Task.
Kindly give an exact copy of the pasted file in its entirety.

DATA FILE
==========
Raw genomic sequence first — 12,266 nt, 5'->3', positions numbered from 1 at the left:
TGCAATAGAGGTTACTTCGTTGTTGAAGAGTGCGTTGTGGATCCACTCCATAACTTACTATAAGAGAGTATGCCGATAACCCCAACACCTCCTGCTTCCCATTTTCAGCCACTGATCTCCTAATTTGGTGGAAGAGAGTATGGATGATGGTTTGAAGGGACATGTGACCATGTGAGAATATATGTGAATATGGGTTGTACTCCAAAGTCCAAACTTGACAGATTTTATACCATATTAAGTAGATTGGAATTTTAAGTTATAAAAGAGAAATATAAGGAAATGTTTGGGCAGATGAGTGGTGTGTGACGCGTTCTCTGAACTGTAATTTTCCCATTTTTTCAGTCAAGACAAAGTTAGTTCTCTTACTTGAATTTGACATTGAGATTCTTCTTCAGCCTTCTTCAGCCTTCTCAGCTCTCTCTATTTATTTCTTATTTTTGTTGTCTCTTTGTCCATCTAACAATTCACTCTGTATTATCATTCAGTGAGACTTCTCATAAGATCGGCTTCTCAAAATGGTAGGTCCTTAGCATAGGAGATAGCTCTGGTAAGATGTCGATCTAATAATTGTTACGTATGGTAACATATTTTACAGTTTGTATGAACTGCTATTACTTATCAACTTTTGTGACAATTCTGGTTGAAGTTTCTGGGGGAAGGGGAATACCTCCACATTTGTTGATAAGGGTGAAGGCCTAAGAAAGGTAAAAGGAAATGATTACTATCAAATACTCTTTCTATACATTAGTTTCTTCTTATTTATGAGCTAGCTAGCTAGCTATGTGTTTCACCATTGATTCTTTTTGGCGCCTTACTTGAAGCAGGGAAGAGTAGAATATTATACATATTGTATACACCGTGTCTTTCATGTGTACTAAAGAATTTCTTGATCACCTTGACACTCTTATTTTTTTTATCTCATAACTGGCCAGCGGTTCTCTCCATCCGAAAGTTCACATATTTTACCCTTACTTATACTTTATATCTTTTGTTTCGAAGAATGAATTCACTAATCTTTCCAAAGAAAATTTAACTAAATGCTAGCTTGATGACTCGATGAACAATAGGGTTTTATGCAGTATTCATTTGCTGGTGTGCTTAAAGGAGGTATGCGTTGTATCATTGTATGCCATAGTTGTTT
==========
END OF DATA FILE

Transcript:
Raw genomic sequence first — 12,266 nt, 5'->3', positions numbered from 1 at the left:
TGCAATAGAGGTTACTTCGTTGTTGAAGAGTGCGTTGTGGATCCACTCCATAACTTACTATAAGAGAGTATGCCGATAACCCCAACACCTCCTGCTTCCCATTTTCAGCCACTGATCTCCTAATTTGGTGGAAGAGAGTATGGATGATGGTTTGAAGGGACATGTGACCATGTGAGAATATATGTGAATATGGGTTGTACTCCAAAGTCCAAACTTGACAGATTTTATACCATATTAAGTAGATTGGAATTTTAAGTTATAAAAGAGAAATATAAGGAAATGTTTGGGCAGATGAGTGGTGTGTGACGCGTTCTCTGAACTGTAATTTTCCCATTTTTTCAGTCAAGACAAAGTTAGTTCTCTTACTTGAATTTGACATTGAGATTCTTCTTCAGCCTTCTTCAGCCTTCTCAGCTCTCTCTATTTATTTCTTATTTTTGTTGTCTCTTTGTCCATCTAACAATTCACTCTGTATTATCATTCAGTGAGACTTCTCATAAGATCGGCTTCTCAAAATGGTAGGTCCTTAGCATAGGAGATAGCTCTGGTAAGATGTCGATCTAATAATTGTTACGTATGGTAACATATTTTACAGTTTGTATGAACTGCTATTACTTATCAACTTTTGTGACAATTCTGGTTGAAGTTTCTGGGGGAAGGGGAATACCTCCACATTTGTTGATAAGGGTGAAGGCCTAAGAAAGGTAAAAGGAAATGATTACTATCAAATACTCTTTCTATACATTAGTTTCTTCTTATTTATGAGCTAGCTAGCTAGCTATGTGTTTCACCATTGATTCTTTTTGGCGCCTTACTTGAAGCAGGGAAGAGTAGAATATTATACATATTGTATACACCGTGTCTTTCATGTGTACTAAAGAATTTCTTGATCACCTTGACACTCTTATTTTTTTTATCTCATAACTGGCCAGCGGTTCTCTCCATCCGAAAGTTCACATATTTTACCCTTACTTATACTTTATATCTTTTGTTTCGAAGAATGAATTCACTAATCTTTCCAAAGAAAATTTAACTAAATGCTAGCTTGATGACTCGATGAACAATAGGGTTTTATGCAGTATTCATTTGCTGGTGTGCTTAAAGGAGGTATGCGTTGTATCATTGTATGCCATAGTTGTTT